There’s more of course, but for now why not check out the impressive gameplay video below, which showcases exactly what we mean.
3: The Last Guardian
More of an artistic inclusion that a purely technical one, but a game nevertheless that has the potential to truly blend artistic beauty with awe-inspiring technical brilliance. We’ve already seen the wonderfully smooth and completely natural looking animation from earlier trailers, which by far moved me in a way most games routinely fail to do, ‘feeling’ alive rather than just looking like it. A mixture of detailed texture work, painted textures, hand drawn inspired main character model, and lovely HDR lighting effects combined with ‘that’ animation make this one to look out for. More intriguing though, will be the bond between the boy and the creature, and the unique gamplay mechanics it could bring to the table. This is easily one of the most exciting titles for us at IQGamer, regardless of any technical merit that might be bestowed upon it.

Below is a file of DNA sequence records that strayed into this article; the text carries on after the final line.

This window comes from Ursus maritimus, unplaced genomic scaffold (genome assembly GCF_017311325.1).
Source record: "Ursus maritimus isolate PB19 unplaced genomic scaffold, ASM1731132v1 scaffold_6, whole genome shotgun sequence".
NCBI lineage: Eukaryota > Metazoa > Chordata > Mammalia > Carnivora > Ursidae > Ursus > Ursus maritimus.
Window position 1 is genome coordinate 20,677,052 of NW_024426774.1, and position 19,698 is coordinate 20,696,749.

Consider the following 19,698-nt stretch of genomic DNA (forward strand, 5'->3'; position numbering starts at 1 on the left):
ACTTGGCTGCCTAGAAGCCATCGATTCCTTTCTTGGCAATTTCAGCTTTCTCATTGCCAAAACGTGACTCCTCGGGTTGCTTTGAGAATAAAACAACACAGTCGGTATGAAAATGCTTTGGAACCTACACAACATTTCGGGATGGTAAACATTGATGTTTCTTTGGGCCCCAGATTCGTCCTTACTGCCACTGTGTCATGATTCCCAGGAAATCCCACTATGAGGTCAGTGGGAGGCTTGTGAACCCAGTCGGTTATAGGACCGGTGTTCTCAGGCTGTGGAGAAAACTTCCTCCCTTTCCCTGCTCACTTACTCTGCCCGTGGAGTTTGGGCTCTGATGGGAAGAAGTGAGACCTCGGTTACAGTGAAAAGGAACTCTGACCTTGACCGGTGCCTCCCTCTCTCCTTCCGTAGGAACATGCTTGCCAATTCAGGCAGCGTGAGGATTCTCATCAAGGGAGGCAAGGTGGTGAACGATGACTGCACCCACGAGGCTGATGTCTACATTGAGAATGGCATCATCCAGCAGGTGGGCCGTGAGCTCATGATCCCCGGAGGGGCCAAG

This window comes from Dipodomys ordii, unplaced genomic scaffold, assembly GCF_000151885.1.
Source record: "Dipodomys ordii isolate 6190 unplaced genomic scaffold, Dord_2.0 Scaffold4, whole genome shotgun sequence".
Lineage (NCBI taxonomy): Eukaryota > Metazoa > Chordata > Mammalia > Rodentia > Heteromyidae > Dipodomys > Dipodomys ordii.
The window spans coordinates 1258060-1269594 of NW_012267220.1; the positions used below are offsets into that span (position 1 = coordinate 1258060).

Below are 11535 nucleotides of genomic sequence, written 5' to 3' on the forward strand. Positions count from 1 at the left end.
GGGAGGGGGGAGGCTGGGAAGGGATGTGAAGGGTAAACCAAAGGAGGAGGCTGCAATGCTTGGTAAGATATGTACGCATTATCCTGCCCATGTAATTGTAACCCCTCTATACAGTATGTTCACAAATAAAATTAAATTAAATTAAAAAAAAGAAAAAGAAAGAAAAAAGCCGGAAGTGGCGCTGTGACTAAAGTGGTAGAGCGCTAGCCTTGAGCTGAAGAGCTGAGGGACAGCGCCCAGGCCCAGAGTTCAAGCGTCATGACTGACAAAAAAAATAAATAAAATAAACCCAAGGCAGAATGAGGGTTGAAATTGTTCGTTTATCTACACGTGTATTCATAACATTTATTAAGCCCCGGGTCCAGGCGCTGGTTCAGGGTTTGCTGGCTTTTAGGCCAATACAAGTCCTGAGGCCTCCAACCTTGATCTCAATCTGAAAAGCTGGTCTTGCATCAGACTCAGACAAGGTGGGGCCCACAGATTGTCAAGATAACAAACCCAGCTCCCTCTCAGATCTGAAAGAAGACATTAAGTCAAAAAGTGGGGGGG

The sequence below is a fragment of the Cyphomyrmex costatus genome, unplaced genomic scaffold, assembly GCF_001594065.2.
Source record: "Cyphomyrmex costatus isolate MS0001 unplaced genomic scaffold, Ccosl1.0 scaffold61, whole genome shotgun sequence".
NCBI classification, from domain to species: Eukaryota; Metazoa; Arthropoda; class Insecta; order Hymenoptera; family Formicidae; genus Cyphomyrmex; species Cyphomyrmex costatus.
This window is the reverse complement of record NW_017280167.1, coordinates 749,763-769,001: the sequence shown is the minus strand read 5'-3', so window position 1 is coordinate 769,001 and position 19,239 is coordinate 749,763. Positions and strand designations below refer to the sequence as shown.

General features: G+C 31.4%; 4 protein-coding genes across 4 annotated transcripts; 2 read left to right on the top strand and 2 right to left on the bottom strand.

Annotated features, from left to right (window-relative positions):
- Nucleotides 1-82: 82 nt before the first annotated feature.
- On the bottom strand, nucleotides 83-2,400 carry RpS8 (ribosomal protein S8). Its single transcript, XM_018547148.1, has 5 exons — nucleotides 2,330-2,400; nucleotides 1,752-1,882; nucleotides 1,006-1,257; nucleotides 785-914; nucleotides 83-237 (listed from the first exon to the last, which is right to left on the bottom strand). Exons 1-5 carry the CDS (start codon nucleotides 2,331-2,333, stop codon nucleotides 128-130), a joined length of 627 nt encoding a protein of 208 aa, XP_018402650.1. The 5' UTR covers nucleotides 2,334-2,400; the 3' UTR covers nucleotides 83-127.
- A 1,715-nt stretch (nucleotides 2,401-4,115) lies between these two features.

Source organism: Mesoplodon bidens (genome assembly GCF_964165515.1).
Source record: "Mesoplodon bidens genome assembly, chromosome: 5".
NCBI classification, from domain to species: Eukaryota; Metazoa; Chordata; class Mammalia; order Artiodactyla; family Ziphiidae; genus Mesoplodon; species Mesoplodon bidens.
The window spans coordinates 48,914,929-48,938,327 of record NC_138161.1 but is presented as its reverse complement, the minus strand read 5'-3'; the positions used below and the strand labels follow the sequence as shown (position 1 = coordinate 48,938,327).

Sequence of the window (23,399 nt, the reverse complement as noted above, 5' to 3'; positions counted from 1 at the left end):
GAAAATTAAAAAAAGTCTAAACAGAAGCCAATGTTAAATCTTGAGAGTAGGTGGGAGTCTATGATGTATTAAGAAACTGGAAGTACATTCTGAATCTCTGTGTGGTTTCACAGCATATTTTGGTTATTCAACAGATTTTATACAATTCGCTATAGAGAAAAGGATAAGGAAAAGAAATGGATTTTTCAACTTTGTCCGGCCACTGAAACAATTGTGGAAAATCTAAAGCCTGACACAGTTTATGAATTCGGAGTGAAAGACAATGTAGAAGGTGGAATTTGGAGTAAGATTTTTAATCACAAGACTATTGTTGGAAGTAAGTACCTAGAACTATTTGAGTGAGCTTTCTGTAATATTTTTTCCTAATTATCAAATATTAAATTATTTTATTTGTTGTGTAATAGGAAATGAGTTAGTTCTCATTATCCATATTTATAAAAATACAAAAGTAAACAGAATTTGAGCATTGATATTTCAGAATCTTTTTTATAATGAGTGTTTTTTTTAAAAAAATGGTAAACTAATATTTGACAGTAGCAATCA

4: Lost Planet 2
Capcom’s sequel to the 2006 hit is looking every bit as sweet as the first game, with bigger and badder enemies, huge screen-filling bosses, and some of the best particle effects we’ve seen so far on both PS3 and 360. More detailed texturing, improved lighting, better filtering and an overall higher image quality is just some of the things this sequel brings to the table. The first game however, introduced us to much of this anyway, so it will be far more interesting to see how the co-op campaign works out, and how the collecting of alien residue is still required for survival. Despite not being high on many people’s hype list it is right up there on our radar, and we’ll be sure to be taking a long hard look at the game upon its release.
5: Crisis 2
Maybe this one should be higher up on the list but you will find out why not in just a moment. The first game is still, by a long way, the most technically accomplished game ever made. If you have the PC to run it Crysis will push around on ‘enthusiast’ settings pretty much every graphical effect buzzword known to man. And at 1080p 60fps for a short while, if you’re lucky. ‘Crysis 2’ is attempting to do exactly the same thing but with a strong focus on consoles this time around.